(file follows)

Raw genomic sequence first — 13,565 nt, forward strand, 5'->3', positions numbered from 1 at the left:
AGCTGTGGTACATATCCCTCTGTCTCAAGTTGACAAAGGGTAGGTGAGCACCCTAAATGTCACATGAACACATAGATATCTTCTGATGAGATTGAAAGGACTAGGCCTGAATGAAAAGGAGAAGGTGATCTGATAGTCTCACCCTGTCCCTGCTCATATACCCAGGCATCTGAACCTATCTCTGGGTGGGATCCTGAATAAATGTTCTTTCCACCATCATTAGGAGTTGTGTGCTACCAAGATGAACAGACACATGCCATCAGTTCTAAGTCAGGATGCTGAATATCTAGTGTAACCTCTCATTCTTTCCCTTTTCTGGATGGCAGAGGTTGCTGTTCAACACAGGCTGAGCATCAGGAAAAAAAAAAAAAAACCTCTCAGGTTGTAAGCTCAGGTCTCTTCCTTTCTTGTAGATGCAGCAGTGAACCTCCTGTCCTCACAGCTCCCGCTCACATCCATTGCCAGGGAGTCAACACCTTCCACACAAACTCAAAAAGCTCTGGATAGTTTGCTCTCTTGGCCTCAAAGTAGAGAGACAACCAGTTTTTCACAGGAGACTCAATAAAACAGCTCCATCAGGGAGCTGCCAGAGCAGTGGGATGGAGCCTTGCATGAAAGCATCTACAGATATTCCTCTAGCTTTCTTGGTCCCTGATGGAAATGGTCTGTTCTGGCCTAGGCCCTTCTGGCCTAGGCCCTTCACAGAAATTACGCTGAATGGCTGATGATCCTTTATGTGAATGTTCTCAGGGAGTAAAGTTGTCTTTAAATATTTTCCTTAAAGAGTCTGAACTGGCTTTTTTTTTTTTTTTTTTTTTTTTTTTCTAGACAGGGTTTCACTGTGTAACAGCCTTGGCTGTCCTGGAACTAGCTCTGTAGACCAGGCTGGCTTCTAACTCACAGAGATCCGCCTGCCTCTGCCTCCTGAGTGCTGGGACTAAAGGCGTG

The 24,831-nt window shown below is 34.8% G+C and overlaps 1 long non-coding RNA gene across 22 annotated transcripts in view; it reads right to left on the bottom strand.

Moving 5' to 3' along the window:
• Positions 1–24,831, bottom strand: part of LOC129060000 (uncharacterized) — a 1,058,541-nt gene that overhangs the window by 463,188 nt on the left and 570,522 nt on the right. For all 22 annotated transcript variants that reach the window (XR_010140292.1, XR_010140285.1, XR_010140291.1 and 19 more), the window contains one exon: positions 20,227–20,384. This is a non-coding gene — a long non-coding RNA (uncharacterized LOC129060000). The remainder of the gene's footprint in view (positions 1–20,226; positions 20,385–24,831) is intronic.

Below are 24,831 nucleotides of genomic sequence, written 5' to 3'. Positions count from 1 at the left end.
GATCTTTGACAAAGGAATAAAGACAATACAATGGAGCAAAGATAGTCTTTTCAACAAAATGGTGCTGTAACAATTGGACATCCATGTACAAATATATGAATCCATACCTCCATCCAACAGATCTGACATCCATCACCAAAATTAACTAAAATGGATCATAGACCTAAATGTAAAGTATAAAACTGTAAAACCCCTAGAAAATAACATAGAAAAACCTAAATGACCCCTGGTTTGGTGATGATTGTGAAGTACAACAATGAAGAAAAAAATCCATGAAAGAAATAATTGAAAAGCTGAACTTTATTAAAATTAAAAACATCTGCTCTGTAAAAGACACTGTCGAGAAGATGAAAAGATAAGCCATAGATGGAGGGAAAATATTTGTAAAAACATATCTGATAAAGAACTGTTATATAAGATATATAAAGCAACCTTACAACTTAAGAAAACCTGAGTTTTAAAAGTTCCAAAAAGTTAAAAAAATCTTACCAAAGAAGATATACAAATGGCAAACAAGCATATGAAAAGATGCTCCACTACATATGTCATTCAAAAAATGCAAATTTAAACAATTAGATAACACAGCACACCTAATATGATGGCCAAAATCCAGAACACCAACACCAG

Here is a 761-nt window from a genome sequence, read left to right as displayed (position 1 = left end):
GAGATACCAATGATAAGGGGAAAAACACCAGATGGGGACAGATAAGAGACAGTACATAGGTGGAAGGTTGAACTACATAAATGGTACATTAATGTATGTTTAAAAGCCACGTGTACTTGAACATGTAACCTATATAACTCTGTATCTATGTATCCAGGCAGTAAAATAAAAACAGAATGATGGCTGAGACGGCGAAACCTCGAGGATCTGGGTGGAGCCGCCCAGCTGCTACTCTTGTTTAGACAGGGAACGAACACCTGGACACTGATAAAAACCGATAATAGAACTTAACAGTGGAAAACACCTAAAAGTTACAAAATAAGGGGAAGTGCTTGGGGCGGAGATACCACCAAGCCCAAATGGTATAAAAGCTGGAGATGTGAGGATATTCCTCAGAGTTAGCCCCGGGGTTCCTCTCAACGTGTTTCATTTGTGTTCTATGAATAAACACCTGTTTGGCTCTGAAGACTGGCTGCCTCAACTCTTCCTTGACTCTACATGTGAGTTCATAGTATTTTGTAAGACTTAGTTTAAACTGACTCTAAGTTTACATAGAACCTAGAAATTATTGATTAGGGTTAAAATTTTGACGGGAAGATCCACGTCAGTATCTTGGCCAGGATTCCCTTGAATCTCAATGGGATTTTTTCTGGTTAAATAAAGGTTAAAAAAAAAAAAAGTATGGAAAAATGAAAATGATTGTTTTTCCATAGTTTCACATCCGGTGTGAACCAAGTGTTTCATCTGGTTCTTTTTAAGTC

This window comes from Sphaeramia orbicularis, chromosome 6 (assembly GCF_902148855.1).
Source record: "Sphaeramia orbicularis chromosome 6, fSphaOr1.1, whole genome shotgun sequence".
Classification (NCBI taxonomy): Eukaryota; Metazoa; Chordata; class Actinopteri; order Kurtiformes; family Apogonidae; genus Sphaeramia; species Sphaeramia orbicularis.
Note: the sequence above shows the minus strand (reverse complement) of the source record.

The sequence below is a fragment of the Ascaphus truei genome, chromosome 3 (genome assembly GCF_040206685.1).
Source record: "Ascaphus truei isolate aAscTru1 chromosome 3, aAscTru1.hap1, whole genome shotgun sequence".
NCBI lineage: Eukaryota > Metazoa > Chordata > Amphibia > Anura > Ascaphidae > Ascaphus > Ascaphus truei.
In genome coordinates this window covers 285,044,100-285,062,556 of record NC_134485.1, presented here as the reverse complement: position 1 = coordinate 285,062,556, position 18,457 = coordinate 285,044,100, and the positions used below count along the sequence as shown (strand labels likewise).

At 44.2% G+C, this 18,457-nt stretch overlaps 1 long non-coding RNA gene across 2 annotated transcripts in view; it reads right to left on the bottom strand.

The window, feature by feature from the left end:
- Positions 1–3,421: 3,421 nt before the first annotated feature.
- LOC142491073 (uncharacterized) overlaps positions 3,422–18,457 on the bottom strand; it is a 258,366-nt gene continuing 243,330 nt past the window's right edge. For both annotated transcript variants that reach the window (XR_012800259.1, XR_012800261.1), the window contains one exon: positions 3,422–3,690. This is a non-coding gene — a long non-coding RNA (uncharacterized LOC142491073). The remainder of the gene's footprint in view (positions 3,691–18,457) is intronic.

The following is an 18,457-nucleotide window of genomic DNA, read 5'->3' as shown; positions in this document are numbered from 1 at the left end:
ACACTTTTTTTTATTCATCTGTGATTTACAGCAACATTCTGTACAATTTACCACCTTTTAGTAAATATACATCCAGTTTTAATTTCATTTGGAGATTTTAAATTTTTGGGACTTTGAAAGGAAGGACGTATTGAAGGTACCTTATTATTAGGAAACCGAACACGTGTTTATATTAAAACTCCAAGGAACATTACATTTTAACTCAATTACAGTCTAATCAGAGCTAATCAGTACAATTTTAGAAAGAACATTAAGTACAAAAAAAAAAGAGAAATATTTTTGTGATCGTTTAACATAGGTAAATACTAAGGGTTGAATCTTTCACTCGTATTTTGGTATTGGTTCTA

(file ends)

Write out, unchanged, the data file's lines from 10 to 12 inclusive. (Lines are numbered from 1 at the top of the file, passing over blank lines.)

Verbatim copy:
This window comes from Sphaeramia orbicularis, chromosome 6 (assembly GCF_902148855.1).
Source record: "Sphaeramia orbicularis chromosome 6, fSphaOr1.1, whole genome shotgun sequence".
Classification (NCBI taxonomy): Eukaryota; Metazoa; Chordata; class Actinopteri; order Kurtiformes; family Apogonidae; genus Sphaeramia; species Sphaeramia orbicularis.